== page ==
US Coins

The Joys of Collecting: Can't sit still and do nothing

Q. David Bowers serves as an auctioneer before a packed auction gallery at the American Numismatic Association World’s Fair of Money in Philadelphia in August 2000, in the era before live bidding on the Internet.

Image courtesy of Q. David Bowers.

The world is changing and at warp speed. The catalyst is modern technology — the Internet, cell phones, iPads and iPods, and instant everything. Why leave home and your computer screen? It has everything, or almost.

It used to be that perhaps 15 to 20 dynamic conventions were held around the United States each year. The list of events that have disappeared is a long one. Today, the top shows include the American Numismatic Association World’s Fair of Money, the Florida United Numismatists show and the three Whitman Coins & Collectibles Expos in Baltimore. Others are held, to be sure, but the regional conventions are not what they once were.

Certified coins have a lot to do with this. In 1970 if I wanted to “do” a show, I needed at least a couple of days — visiting dealers, looking through their inventories (usually housed in paper envelopes or “Capital” holders) and figuring out the grades. Some coins marked “BU” (Brilliant Uncirculated) were About Uncirculated at best, and “Proofs” often weren’t.

As a numismatist I needed to have expertise on grading, pricing and authenticity (fakes and alterations were common).

Today, most expensive coins are in certified holders on display. To “do” a show takes less than a day, even including specialties such as tokens, medals and paper money. No need to spend two or three days or more. Or, I can stay home completely and shop a far wider selection on the Internet.

Auctions that used to be held in packed galleries are now mostly on the Internet. Hit the “Bid” button and you are there — even though you may be in your living room. “Attendance” is now in the countless thousands with bidders from all over the world. Auctions are more active than ever, but not at shows, where lots of action occurs via the Internet camera, but with far fewer in-person attendees.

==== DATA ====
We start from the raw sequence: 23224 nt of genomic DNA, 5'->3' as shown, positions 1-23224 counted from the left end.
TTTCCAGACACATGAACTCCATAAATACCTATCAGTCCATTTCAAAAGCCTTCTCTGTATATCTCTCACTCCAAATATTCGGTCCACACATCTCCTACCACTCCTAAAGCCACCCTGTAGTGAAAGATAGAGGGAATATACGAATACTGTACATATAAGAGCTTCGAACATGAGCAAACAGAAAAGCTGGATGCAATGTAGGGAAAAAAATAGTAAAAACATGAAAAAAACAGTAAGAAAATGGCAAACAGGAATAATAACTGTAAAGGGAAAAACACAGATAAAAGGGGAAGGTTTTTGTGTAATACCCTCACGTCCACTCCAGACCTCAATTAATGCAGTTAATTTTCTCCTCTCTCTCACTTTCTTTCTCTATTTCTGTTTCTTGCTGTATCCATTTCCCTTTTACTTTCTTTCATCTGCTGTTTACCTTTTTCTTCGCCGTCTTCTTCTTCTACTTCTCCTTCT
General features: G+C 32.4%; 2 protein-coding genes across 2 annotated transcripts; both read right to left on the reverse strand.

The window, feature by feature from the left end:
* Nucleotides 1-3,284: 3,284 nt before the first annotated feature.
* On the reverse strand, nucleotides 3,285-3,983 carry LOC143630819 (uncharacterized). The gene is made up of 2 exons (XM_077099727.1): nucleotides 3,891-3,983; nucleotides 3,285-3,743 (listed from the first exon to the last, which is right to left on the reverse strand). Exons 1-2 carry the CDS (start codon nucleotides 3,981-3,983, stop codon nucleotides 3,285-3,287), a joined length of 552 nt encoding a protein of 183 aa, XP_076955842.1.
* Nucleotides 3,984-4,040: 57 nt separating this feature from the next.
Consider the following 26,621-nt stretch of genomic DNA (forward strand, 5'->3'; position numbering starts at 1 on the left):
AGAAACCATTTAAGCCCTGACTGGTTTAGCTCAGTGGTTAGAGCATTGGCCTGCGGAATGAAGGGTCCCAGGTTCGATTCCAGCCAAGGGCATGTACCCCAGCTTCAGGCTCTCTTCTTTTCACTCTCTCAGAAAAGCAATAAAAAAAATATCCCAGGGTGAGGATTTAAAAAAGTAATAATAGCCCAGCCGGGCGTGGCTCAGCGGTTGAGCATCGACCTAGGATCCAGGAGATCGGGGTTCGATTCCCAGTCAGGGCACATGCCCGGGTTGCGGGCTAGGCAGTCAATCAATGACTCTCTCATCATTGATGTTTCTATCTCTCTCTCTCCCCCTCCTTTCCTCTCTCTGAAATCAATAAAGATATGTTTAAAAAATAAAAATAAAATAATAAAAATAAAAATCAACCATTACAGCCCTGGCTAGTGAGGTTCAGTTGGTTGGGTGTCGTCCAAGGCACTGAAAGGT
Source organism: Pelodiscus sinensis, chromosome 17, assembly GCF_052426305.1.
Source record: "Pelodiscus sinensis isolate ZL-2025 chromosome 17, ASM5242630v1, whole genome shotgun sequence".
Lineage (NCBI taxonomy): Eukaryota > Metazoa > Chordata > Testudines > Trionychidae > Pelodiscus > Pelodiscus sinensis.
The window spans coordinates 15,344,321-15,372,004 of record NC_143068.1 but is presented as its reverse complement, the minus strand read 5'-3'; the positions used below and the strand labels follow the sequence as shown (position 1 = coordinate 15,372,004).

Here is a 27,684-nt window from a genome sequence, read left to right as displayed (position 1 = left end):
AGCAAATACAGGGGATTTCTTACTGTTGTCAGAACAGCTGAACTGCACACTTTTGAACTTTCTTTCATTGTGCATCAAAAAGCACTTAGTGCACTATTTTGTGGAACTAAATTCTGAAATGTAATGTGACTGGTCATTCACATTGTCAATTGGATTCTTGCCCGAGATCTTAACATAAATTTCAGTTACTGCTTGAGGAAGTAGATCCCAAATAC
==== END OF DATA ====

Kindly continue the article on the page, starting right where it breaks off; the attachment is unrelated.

The ANA used to have about 32,000 members. Today, the number is about 25,000. At the same time, the rare coin market is very dynamic, the level of activity is higher than ever and excitement knows no limits.

What, if anything, can be done to increase society memberships and convention attendance? In the 1970s and 1980s the ANA used to hold Roundtable meetings in which collectors, dealers, scholars and the press met for an intense day of discussing problems, pleasures and potentials — resulting in many positive results.

Perhaps it is time for the ANA to do this again? Or, should we all sit back, do nothing and see what happens?

Q. David Bowers is chairman emeritus of Stack’s Bowers Galleries and numismatic director of Whitman Publishing LLC. He can be reached at his private email,, or at Q. David Bowers LLC, Box 1804, Wolfeboro, NH 03894.

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